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Purcell, Joseph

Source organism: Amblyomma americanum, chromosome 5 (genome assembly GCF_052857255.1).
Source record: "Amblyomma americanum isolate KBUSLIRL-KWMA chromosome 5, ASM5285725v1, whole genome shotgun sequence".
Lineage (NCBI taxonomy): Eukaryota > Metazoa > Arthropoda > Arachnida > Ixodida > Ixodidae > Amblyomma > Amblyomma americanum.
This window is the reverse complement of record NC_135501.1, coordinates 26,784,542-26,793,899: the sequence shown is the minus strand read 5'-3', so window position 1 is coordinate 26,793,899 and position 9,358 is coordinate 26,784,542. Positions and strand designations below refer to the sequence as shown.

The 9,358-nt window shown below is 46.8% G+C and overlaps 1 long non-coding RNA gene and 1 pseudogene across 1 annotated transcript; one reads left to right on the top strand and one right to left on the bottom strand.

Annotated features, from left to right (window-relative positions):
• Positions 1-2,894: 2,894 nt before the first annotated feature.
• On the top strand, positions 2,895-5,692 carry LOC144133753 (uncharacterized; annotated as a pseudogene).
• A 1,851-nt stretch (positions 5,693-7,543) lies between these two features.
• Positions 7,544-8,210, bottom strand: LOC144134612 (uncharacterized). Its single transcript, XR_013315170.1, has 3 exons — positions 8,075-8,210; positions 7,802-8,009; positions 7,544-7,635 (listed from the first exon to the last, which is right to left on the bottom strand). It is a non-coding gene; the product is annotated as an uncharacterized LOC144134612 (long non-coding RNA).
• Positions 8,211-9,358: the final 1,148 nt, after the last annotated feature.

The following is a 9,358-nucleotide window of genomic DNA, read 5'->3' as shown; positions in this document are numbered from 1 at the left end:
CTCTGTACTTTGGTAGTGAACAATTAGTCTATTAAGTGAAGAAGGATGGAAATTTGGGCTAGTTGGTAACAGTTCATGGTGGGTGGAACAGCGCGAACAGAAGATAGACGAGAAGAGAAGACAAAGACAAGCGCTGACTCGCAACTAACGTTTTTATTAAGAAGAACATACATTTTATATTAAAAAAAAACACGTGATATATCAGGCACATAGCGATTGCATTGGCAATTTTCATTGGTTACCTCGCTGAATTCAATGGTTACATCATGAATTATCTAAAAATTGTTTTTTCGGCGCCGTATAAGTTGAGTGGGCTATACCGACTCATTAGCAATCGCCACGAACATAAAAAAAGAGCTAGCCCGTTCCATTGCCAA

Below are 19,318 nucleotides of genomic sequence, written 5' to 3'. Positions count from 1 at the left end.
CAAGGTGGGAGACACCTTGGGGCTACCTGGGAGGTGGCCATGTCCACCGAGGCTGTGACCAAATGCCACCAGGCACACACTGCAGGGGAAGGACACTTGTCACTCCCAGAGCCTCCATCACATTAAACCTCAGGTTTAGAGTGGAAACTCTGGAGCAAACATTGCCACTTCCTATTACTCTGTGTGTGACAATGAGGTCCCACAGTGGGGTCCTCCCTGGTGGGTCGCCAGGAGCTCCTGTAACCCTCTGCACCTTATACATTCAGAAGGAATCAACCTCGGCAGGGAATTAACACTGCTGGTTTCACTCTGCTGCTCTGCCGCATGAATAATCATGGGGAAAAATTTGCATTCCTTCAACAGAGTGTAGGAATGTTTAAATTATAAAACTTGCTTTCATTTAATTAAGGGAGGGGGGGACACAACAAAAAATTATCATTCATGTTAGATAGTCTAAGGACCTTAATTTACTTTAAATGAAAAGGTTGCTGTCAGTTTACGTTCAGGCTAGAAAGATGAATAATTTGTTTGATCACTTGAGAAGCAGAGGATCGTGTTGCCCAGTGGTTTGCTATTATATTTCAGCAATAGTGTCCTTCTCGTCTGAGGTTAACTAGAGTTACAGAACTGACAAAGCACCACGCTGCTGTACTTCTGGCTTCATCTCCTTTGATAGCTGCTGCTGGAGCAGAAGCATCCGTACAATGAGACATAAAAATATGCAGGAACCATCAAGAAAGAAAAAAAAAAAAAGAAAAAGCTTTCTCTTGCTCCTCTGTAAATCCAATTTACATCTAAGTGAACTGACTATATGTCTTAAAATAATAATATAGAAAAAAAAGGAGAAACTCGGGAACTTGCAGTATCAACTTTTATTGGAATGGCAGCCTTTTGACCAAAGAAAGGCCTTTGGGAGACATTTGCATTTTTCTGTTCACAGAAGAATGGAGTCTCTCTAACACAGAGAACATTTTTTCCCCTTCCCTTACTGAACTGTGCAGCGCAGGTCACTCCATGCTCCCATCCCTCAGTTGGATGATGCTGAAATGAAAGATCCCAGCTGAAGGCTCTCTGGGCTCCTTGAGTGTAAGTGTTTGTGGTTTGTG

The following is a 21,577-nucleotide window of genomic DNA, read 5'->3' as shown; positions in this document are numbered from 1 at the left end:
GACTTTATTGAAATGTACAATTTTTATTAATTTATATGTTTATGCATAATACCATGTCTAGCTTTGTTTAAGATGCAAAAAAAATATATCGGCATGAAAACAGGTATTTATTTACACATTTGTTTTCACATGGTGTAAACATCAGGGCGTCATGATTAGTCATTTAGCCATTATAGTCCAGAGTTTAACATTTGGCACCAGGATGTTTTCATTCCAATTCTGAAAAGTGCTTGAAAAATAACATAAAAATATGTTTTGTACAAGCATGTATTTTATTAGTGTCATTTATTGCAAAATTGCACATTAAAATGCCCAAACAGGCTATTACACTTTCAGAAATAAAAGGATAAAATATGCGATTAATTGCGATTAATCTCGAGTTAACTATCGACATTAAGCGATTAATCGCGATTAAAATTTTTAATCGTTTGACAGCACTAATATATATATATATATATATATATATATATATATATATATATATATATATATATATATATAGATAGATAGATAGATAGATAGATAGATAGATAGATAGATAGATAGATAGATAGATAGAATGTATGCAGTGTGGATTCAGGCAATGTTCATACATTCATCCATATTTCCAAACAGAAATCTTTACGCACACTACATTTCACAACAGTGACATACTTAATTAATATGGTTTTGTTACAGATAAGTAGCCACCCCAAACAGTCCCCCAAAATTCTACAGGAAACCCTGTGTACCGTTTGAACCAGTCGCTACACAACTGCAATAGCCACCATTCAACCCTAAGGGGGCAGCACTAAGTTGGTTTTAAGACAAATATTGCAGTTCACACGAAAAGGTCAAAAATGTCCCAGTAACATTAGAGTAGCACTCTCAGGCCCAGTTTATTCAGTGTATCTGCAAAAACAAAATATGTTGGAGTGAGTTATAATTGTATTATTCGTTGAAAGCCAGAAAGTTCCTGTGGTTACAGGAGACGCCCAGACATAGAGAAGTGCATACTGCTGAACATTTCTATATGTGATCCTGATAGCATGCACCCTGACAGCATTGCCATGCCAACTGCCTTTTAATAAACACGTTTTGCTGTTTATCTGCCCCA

Joseph Purcell (fl. 1787-1807) was a South Carolina surveyor. He arrived in the Colonies aged fifteen to apprentice under the surveyor and cartographer William Gerard De Brahm (1718-1799), completing several manuscript surveys of Georgia and Florida. Following his apprenticeship he worked with John Stuart (1718-1779) of Charleston in the southern district of the British Indian Department where he completed a multi-sheet manuscript map denoting the locations of early southern Indian tribes. In 1787 the South Carolina Treasury recorded paying “Jos. Purcell… for making the sketch of a Map of the State & Georgia, exhibiting the matter in dispute between the said States respecting their Boundaries…”. He is noted for his "Map of the States of Virginia, North Carolina, South Carolina and Georgia"; this is the only map which bears his name, but it is an important map for several reasons: it shows southern land claims to the Mississippi River; the locations of Native American tribes such as the Cherokee, Choctaw, Seminoles, and Creeks; and the briefly proposed State of Franklin in East Tennessee.  The map was first published for Jedediah Morse’s "The American Universal Geography" by Amos Doolittle in New Haven, Connecticut in 1788, and later by John Stockdale in London and John Jones in Ireland in 1792.